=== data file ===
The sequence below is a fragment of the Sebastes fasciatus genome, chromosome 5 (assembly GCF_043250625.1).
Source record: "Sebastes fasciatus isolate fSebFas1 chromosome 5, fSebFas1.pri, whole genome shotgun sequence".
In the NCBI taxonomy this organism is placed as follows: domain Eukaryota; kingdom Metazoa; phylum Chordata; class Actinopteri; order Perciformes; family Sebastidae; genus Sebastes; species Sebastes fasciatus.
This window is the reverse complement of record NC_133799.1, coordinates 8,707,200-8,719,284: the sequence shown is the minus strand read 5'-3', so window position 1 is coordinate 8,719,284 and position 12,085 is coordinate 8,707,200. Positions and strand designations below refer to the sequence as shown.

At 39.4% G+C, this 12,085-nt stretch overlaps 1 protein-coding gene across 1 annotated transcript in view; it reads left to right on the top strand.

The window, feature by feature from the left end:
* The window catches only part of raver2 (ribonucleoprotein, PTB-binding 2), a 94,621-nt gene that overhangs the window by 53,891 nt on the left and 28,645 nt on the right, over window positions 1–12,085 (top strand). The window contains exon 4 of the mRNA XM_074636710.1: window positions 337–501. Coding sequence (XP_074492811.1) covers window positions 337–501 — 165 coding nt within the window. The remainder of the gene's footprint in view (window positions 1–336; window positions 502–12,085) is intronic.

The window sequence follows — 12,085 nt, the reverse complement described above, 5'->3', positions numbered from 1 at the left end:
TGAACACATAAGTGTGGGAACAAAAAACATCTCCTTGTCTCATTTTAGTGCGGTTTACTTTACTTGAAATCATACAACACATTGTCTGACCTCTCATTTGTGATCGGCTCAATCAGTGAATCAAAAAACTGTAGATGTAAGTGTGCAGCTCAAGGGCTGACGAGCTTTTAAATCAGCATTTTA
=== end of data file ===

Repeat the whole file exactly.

The sequence below is a fragment of the Sebastes fasciatus genome, chromosome 5 (assembly GCF_043250625.1).
Source record: "Sebastes fasciatus isolate fSebFas1 chromosome 5, fSebFas1.pri, whole genome shotgun sequence".
In the NCBI taxonomy this organism is placed as follows: domain Eukaryota; kingdom Metazoa; phylum Chordata; class Actinopteri; order Perciformes; family Sebastidae; genus Sebastes; species Sebastes fasciatus.
This window is the reverse complement of record NC_133799.1, coordinates 8,707,200-8,719,284: the sequence shown is the minus strand read 5'-3', so window position 1 is coordinate 8,719,284 and position 12,085 is coordinate 8,707,200. Positions and strand designations below refer to the sequence as shown.

At 39.4% G+C, this 12,085-nt stretch overlaps 1 protein-coding gene across 1 annotated transcript in view; it reads left to right on the top strand.

The window, feature by feature from the left end:
* The window catches only part of raver2 (ribonucleoprotein, PTB-binding 2), a 94,621-nt gene that overhangs the window by 53,891 nt on the left and 28,645 nt on the right, over window positions 1–12,085 (top strand). The window contains exon 4 of the mRNA XM_074636710.1: window positions 337–501. Coding sequence (XP_074492811.1) covers window positions 337–501 — 165 coding nt within the window. The remainder of the gene's footprint in view (window positions 1–336; window positions 502–12,085) is intronic.

The window sequence follows — 12,085 nt, the reverse complement described above, 5'->3', positions numbered from 1 at the left end:
TGAACACATAAGTGTGGGAACAAAAAACATCTCCTTGTCTCATTTTAGTGCGGTTTACTTTACTTGAAATCATACAACACATTGTCTGACCTCTCATTTGTGATCGGCTCAATCAGTGAATCAAAAAACTGTAGATGTAAGTGTGCAGCTCAAGGGCTGACGAGCTTTTAAATCAGCATTTTA